Both motivated by personal quests for redemption, Rosa and Hou Yi save strangers in order to make up for the loved ones they’ve personally betrayed. “Rosa felt the clarity of it—diving to place herself between innocents and danger, the relieving certainty that she’d die doing something clean and right.” Rosa believes she has deeply hurt Mei, her wife, and their child, Xiao Hong, by leaving them behind. Hou Yi similarly believes she has failed her wife, Chang E, and the apprentice, Feng Meng, who was like a son to them both. Feng Meng has even gone so far as to align himself with the sunbirds, in direct opposition to Hou Yi and all that she’s stood for.
Yet as Rosa and Hou Yi tell one another their stories, Huang raises questions as to how their actions have truly been perceived. Rosa inflicts feelings of guilt upon herself, but does her family bear the same ill will towards her? Hou Yi believes Feng Meng turned against her, but does he believe she was the one to turn against him? Their perceptions of their pasts confuse their interpretations of who they think they are. “I would have killed you myself, if we had met back when I was the hero and you were the villain,” Hou Yi says to Rosa. “But you think too much of yourself. Now we are just two old women… Old women who have hurt their children.”
Huang’s characterization of both Rosa and Hou Yi is impeccable. Rarely in fiction or fairy tales do we see two protagonists who are queer, older women of color. Both women are a complex synthesis of fairytale archetypes—hero, hunter, and villain are each represented at different points in both their lives, and they reveal their multiplicities to one another in long conversations over the course of their journey. Burning Roses highlights the joys in peeking into older characters’ lives—far from dismissing or simplifying them, the story pulls generously and compassionately from their lifetimes.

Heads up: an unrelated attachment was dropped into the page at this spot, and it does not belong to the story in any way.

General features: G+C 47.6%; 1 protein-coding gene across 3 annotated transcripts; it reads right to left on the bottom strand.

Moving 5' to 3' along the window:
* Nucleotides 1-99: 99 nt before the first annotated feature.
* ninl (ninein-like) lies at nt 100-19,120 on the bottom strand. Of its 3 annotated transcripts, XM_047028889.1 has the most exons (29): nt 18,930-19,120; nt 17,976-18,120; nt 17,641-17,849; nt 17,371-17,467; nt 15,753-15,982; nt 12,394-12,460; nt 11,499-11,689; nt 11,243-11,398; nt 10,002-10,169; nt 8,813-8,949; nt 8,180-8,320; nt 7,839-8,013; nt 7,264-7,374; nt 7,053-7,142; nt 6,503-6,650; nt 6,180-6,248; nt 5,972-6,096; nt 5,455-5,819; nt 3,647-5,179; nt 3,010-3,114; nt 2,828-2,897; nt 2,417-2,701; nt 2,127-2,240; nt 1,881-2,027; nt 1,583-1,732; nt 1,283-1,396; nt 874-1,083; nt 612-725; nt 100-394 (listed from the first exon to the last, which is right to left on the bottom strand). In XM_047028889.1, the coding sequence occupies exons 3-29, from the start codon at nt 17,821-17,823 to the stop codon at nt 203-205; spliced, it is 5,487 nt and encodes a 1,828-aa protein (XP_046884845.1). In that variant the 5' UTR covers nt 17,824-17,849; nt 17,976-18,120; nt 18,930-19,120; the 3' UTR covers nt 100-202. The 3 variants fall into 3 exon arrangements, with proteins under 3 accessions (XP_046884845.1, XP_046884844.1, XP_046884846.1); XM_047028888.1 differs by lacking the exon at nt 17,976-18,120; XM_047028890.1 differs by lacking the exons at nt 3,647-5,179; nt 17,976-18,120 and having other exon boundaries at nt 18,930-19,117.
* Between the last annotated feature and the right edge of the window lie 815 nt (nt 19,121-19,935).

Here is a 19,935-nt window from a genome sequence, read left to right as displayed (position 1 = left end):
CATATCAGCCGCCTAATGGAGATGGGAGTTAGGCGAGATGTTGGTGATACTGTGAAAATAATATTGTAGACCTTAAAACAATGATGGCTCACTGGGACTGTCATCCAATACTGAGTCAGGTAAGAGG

As they travel closer to the island where the sunbirds dwell and where Feng Meng waits, Rosa rails against a past that tells her “this is who you are.” Disbelieving, yet still determined to change, she pushes herself to the edge of everything cruel rooted in her, faces it head-on and asks instead, “who do you want to be?”
This turn toward the future opens a door in Rosa and Hou Yi’s redemption arcs. While our modern fairy tales end in “happily ever after,” Burning Roses focuses more on the bridge between now and then—what is it about love, about companionship, that aids us in becoming better people, setting us on a path to peace? With the magic of transformation always available and the power of old love often hidden in plain sight, Huang delivers one of the best additions to the fairy tale genre in recent years. Burning Roses presents a compelling tale that favors change, the chance to forgive, and—universally—the desire to be forgiven.
By S. L. Huang
Published September 29, 2020
Megan Otto is a freelance arts and environmental writer specializing in content related to ethical storytelling, underrepresented voices, climate justice, and the arts. Based in Portland, Oregon, she loves visiting both the mountains and the ocean in her free time. Learn more about her writing at megotto.com or find her @megsotto on Twitter.